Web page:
It is Christmas in July! This sweet little pattern stitches up so quickly. It features the word "JOY" surrounded by a hat, mittens, and ice skates.
As stitched, this design uses shades of red, beige, and gray. I finished mine as a flat, but it is sized just right to be an ornament, to fit on a tiered tray, or to be part of a dough bowl display.
PATTERN DETAILS: The model was stitched on 28 ct. White Monaco using 2 ply thread. The design uses whole stitches only. The stitch count is 67w x 35h and the finished design measures approximately 4 1/2"w x 2 3/8"h when stitched on that fabric. I chose an overdyed thread from Weeks Dye Works for the red because I wanted to give the hat and mittens some texture--just like a knit hat and mittens would have. (Bonus: Weeks Dye Works has shifted to using colorfast dyes! Win!) The other suggested floss colors are from DMC. WHERE TO BUY: If you would like to buy directly from me, you can find the pattern by clicking here. (If you'd like to bookmark the website for the Cherry Hill Stitchery Etsy Shop, it is www.etsy.com/shop/cherryhillstitchery.) If you need to purchase from a shop, the list of authorized shops can be found by clicking here. FRIENDLY REMINDER: If you see this or any other CHS pattern on *any* other website, please be aware it is stolen. Help the needlework industry fight copyright infringement by buying from reputable sellers or directly from the artists. If there is any question, check the list in the link above. CHS patterns are priced to be affordable for all stitchers. Help keep prices low by purchasing your own copy and not sharing with friends. Thanks! FINISH DETAILS: This was finished as a mounted flat. Flats are quick, they store compactly for those of you who are tight on space, and they are an economical and adorable way to get your pieces out on display. You can also purchase all the supplies online, so they are a great option for those of you who need to be cautious about venturing out right now. Personally speaking, I love that they let me combine my obsession with fabric and cross stitch in a single project ;). RECREATE THE LOOK: Before I give you specifics on what I used, I want to let you know that I do have a Flosstube channel and I do offer tutorials that will help these explanations make more sense. (The tutorials have pink thumbnails, non-tutorials will have photo thumbnails.) I am not a Youtube personality at all. Like, not even a little bit. While I like to think I'm learning from each video and working on making each better than the last, it is what it is. LOL. I couldn't come over and hang out while I showed you how to do it, so the tutorials will have to do. Soooo. Here we go. Keep reading for SKU's, photos, and links to stuff I used on my model. BOARDS-- I used a rotary cutter to trim 3 pieces of backing board to size. Piece #1 is the smallest, and I cut it so that there would be half inch margins around the design. Piece #2 and #3 are identical and were cut to have 1" margins around #1.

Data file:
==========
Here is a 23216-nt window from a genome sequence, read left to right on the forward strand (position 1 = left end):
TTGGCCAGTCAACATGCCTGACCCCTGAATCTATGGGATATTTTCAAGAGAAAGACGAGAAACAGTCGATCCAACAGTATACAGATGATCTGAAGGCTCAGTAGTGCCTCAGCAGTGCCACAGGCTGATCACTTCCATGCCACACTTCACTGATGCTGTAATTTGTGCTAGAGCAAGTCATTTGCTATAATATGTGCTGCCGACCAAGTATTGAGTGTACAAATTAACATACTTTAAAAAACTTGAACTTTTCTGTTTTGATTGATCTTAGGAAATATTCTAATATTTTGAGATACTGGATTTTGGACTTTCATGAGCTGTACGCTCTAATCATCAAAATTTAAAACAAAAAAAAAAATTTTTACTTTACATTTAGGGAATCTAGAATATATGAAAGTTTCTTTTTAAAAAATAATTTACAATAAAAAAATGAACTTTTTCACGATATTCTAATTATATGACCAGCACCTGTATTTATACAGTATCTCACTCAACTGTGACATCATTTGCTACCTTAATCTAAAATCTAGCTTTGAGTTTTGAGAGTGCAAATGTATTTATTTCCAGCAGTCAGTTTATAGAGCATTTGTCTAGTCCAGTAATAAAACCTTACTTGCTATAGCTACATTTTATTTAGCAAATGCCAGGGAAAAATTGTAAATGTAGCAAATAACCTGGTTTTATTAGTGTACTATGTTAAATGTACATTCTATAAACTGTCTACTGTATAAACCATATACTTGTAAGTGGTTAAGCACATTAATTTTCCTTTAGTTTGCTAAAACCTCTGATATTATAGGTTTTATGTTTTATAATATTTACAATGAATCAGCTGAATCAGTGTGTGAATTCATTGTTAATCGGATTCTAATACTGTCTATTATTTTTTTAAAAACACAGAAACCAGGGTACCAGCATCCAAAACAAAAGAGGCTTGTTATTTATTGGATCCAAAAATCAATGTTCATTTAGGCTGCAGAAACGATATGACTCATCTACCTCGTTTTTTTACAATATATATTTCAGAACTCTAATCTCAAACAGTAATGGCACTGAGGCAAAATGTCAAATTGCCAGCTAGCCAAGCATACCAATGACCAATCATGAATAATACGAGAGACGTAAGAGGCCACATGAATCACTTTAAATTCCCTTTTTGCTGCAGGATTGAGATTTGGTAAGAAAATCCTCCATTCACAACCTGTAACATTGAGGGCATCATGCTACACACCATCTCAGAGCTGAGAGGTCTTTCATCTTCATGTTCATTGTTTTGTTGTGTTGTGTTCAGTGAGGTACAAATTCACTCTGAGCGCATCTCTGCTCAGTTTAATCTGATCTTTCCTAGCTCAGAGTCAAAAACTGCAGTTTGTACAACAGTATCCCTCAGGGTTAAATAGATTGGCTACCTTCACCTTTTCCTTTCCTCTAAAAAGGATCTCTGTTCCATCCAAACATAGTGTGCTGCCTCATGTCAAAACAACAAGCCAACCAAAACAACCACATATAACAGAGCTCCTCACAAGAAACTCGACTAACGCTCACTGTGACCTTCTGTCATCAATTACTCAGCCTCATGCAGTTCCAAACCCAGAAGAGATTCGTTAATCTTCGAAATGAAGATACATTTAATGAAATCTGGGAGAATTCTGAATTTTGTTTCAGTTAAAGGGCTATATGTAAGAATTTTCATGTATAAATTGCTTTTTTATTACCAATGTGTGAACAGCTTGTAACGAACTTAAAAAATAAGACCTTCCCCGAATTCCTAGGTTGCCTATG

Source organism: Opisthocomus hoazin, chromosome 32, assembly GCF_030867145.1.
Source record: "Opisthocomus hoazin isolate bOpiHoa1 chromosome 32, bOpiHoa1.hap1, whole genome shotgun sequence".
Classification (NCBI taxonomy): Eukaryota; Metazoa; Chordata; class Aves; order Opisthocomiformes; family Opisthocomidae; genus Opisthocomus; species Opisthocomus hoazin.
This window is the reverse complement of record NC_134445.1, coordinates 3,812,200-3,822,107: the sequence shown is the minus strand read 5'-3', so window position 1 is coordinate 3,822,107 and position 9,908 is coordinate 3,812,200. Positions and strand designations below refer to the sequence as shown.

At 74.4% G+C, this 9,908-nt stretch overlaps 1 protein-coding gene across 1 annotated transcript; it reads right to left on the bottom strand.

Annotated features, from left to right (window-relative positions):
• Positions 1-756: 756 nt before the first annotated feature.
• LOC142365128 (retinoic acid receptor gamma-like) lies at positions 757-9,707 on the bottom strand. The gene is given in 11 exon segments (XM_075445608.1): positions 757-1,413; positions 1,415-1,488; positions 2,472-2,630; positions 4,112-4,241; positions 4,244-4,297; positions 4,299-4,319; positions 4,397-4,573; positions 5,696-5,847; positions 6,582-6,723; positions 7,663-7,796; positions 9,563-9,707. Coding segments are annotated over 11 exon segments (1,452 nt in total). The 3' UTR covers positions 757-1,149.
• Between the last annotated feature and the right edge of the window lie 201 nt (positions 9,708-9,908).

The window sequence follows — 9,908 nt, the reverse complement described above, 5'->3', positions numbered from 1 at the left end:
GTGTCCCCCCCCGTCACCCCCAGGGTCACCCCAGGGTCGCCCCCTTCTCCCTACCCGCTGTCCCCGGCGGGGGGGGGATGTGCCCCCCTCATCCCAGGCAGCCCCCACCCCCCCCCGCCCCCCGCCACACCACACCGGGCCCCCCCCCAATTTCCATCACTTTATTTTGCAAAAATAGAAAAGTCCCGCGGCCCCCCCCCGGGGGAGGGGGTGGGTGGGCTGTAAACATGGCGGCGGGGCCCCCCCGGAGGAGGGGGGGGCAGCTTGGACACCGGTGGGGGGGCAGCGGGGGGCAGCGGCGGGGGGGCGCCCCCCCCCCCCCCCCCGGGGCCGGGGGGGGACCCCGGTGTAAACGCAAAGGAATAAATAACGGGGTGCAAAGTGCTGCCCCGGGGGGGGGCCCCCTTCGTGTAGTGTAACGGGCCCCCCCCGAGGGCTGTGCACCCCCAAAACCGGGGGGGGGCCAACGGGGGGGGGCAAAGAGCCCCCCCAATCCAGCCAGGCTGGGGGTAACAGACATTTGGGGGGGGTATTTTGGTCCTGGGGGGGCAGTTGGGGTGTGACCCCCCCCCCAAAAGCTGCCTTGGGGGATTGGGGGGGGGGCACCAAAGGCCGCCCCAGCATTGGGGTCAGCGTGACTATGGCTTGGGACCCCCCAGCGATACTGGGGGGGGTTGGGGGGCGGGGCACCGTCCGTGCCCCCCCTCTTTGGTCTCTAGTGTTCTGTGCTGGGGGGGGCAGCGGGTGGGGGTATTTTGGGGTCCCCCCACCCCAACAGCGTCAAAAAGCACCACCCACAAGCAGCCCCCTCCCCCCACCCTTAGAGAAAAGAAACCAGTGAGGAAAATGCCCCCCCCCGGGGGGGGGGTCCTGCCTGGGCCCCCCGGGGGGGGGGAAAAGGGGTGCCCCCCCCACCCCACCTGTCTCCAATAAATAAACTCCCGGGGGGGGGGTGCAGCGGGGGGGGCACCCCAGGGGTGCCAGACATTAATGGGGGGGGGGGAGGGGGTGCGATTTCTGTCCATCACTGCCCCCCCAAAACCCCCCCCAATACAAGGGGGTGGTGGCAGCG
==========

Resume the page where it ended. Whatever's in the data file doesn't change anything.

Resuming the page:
I always glue a layer of batting on the backing board before I add my stitched piece. This piece was no different. I feel like adding batting underneath the stitches gives the front of the piece a more even, polished look. It also does a great job of smoothing any lumps and bumps you might see if the stitches were directly against a hard surface. The padding I use is from Hobby Lobby and can be found here. I also use Aleens Tacky Glue on every piece to glue my fabric on to the backing board.
This is what #2 and #3 looked like on the back after I had glued on the gray gingham check fabric. The fabric is Gray Gingham from the Adventure Time line (Wilmington Prints) and the SKU is 68539-991.